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Louis Armstrong & His Hot Five, Louis Armstrong House Museum

Our debut episode of Listening with Leckrone takes us back to the early career of Louis Armstrong. While Louis Armstrong is a well-known and highly regarded musician, most folks likely associate him only with his later works. (Personally, I recall my introduction to Mr. Armstrong was in elementary school when we would sing “What a Wonderful World” at assembly - Sam Taylor). Yet that record, along with some other hits like “Hello, Dolly!” were released in the last decade of his 50 year career.

In this episode, Mike takes us through Louis’ early career as a young trumpetist jumping from band to band, from Chicago to New York then back to Chicago again. In listening to samples of his early works, we can hear how Louis’ unique style begins to develop. As we trace his many solos and features, we witness how he explores and expands his musical vocabulary, both as a horn player and a vocalist. We also get to hear about the many collaborators that helped him blossom as an artist, folks like King (Joe) Oliver, Lil Harden, and Earl Hines.

If you’d like to learn more, read Louis’ Children: American Jazz Singers by Leslie Gourse or Early Jazz: Its Roots and Musical Development by Gunther Schuller, both referenced in today’s episode. You can also visit to learn more about Louis’ life and browse their extensive collection.

We’ve created a companion playlist which includes the songs featured in today’s episode as well as some extra treats. Check it out on Spotify

A transcript of this episode can be accessed here.

Audio Clips of Louis Armstrong:

  • “Louis on Joe Oliver”; Louis Armstrong Interview with Steve Allen; London, 1968
  • “Satchmo Speaks: About How to Learn to Play Trumpet”; Louis Armstrong House Museum

Songs Featured in Today’s Episode: 

  • “Hello, Dolly!”; Written by J. Herman; Performed by Louis Armstrong; Published by Verve Reissues, 1963
  • “Chimes Blues”; Written by J. Oliver; Performed by King Oliver’s Creole Jazz Band; Published by Columbia/Legacy, 1923
  • “Sugar Foot Stomp”; Written by J. Oliver; Performed by Fletcher Henderson & His Orchestra, Published by Columbia/Legacy, 1925
  • “Gut Bucket Blues”; Written by L. Armstrong; Performed by Louis Armstrong & His Hot Five, Published by Columbia/Legacy, 1925
  • “Big Butter and Egg Man”; Written by L. Armstrong, P. Venable; Performed by Louis Armstrong & His Hot Five, Published by Columbia/Legacy, 1926
  • “Heebie Jeebies”; Written by B. Atkins; Performed by Louis Armstrong & His Hot Five; Published by Columbia/Legacy, 1926
  • “Potato Head Blues”; Written by L. Armstrong, Performed by Louis Armstrong & His Hot Seven; Published by Columbia/Legacy, 1927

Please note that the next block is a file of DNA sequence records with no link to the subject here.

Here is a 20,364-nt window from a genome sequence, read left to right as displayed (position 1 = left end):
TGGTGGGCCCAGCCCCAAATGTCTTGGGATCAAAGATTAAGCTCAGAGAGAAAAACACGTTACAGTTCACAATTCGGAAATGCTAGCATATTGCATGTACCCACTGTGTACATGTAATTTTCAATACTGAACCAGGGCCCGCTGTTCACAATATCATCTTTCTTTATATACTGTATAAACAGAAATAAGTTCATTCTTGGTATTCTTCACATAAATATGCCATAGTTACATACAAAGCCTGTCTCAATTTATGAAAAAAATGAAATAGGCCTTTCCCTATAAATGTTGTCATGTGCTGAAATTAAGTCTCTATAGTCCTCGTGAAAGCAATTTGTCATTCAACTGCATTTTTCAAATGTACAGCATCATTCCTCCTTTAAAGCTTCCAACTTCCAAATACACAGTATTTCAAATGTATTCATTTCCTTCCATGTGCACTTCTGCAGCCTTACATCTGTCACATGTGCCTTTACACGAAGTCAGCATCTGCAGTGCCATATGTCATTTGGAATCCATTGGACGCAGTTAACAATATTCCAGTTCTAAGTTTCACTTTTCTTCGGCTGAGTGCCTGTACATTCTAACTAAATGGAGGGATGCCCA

• “West End Blues”; Written by J. Oliver, C. Williams; Performed by Louis Armstrong & His Hot Five; Published by Columbia/Legacy, 1928
  • “Stardust”; Written by H. Carmichael, M. Parish; Performed by Louis Armstrong, Published by Columbia/Legacy, 1931
  • “Lazy River”; Written by H. Carmichael, S. Arodin; Performed by Louis Armstrong; Published by Columbia/Legacy, 1932
  • “Weather Bird”; Written by L. Armstrong; Performed by Louis Armstrong & Earl Hines; Published by Columbia/Legacy, 1928
  • “What a Wonderful World”; Written by G.D. Weiss, G. Douglas, Performed by Louis Armstrong; Published by GRP, 1967



2 Responses to “Episode 1 Guide – Hello, Louis!: How Louis Armstrong Found His Sound”

  1. David Jones

    Man, I jumped on this as soon as I saw an FB posting by Mike’s daughter. I even wrote an email to Sarah Marty about 6 months ago with regards to Mike doing podcasts and/or Patreon vids. This is fantastic and I’m subscribed! My only observation is that I nearly had to turn up the volume to “Eleven” (Spinal Tap quote) to catch everything. Not for my sake, but if you would, check your final levels – I want to hear more! (not just volume, but more episodes!) Thanks, Sam! This is a great things you and Mike are doing! (I may not have thought of it first but, great minds DO think alike!)

  2. Terence J. O'Grady

    I enjoyed Prof. Leckrone’s podcast on Louis Armstrong immensely. He made a number of excellent points regarding what made Armstrong’s music so effective without being overly technical or obscure. Great job.

    I met Prof. Leckrone at UW-Madison close to 50 years ago when I was a graduate student writing a dissertation on the Beatles and he had recently started teaching a course on popular music and jazz at the University (to go along with all of his marching band duties etc.) . He was always very friendly and encouraging. It’s nice to still be able to hear his words of wisdom about popular music and jazz.


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